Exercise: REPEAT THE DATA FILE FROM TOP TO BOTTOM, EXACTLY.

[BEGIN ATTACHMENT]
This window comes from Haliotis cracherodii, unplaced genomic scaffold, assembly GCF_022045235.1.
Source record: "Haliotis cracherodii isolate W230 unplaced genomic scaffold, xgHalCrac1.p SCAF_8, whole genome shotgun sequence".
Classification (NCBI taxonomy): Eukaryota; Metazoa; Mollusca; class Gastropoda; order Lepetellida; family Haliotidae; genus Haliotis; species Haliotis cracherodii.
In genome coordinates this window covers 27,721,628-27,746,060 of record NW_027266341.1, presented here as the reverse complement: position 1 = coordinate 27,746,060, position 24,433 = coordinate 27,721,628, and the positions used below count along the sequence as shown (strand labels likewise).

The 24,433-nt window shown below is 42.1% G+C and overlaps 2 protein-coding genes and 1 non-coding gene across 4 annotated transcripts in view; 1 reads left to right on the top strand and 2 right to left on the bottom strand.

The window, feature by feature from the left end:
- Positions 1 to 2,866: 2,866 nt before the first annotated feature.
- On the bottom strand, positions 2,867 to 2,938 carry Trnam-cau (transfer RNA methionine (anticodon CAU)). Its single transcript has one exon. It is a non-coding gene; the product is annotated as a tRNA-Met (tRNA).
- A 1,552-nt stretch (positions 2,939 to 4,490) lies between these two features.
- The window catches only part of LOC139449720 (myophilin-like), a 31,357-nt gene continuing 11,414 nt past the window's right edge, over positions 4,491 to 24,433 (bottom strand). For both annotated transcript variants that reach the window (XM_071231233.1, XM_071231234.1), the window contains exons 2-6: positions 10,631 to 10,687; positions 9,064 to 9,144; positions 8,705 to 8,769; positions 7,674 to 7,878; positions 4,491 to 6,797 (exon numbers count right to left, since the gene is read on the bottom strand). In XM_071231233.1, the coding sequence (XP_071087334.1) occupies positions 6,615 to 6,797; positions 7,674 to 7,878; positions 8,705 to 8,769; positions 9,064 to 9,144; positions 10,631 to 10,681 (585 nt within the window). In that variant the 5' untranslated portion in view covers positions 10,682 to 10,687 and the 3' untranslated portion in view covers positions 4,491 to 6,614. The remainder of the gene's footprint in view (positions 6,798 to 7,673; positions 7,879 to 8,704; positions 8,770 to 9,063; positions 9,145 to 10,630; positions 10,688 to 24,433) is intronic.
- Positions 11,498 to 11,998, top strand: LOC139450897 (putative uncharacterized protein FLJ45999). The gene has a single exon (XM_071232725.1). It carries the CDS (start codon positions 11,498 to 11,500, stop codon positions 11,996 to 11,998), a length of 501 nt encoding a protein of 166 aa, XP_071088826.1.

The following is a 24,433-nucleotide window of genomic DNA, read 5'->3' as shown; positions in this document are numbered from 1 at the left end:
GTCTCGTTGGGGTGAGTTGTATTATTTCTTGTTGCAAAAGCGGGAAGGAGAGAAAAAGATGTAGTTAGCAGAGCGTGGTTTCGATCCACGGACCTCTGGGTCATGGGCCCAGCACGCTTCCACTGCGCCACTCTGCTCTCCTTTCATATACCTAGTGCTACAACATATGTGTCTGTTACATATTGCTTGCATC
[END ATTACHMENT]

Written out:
This window comes from Haliotis cracherodii, unplaced genomic scaffold, assembly GCF_022045235.1.
Source record: "Haliotis cracherodii isolate W230 unplaced genomic scaffold, xgHalCrac1.p SCAF_8, whole genome shotgun sequence".
Classification (NCBI taxonomy): Eukaryota; Metazoa; Mollusca; class Gastropoda; order Lepetellida; family Haliotidae; genus Haliotis; species Haliotis cracherodii.
In genome coordinates this window covers 27,721,628-27,746,060 of record NW_027266341.1, presented here as the reverse complement: position 1 = coordinate 27,746,060, position 24,433 = coordinate 27,721,628, and the positions used below count along the sequence as shown (strand labels likewise).

The 24,433-nt window shown below is 42.1% G+C and overlaps 2 protein-coding genes and 1 non-coding gene across 4 annotated transcripts in view; 1 reads left to right on the top strand and 2 right to left on the bottom strand.

The window, feature by feature from the left end:
- Positions 1 to 2,866: 2,866 nt before the first annotated feature.
- On the bottom strand, positions 2,867 to 2,938 carry Trnam-cau (transfer RNA methionine (anticodon CAU)). Its single transcript has one exon. It is a non-coding gene; the product is annotated as a tRNA-Met (tRNA).
- A 1,552-nt stretch (positions 2,939 to 4,490) lies between these two features.
- The window catches only part of LOC139449720 (myophilin-like), a 31,357-nt gene continuing 11,414 nt past the window's right edge, over positions 4,491 to 24,433 (bottom strand). For both annotated transcript variants that reach the window (XM_071231233.1, XM_071231234.1), the window contains exons 2-6: positions 10,631 to 10,687; positions 9,064 to 9,144; positions 8,705 to 8,769; positions 7,674 to 7,878; positions 4,491 to 6,797 (exon numbers count right to left, since the gene is read on the bottom strand). In XM_071231233.1, the coding sequence (XP_071087334.1) occupies positions 6,615 to 6,797; positions 7,674 to 7,878; positions 8,705 to 8,769; positions 9,064 to 9,144; positions 10,631 to 10,681 (585 nt within the window). In that variant the 5' untranslated portion in view covers positions 10,682 to 10,687 and the 3' untranslated portion in view covers positions 4,491 to 6,614. The remainder of the gene's footprint in view (positions 6,798 to 7,673; positions 7,879 to 8,704; positions 8,770 to 9,063; positions 9,145 to 10,630; positions 10,688 to 24,433) is intronic.
- Positions 11,498 to 11,998, top strand: LOC139450897 (putative uncharacterized protein FLJ45999). The gene has a single exon (XM_071232725.1). It carries the CDS (start codon positions 11,498 to 11,500, stop codon positions 11,996 to 11,998), a length of 501 nt encoding a protein of 166 aa, XP_071088826.1.

The following is a 24,433-nucleotide window of genomic DNA, read 5'->3' as shown; positions in this document are numbered from 1 at the left end:
GTCTCGTTGGGGTGAGTTGTATTATTTCTTGTTGCAAAAGCGGGAAGGAGAGAAAAAGATGTAGTTAGCAGAGCGTGGTTTCGATCCACGGACCTCTGGGTCATGGGCCCAGCACGCTTCCACTGCGCCACTCTGCTCTCCTTTCATATACCTAGTGCTACAACATATGTGTCTGTTACATATTGCTTGCATC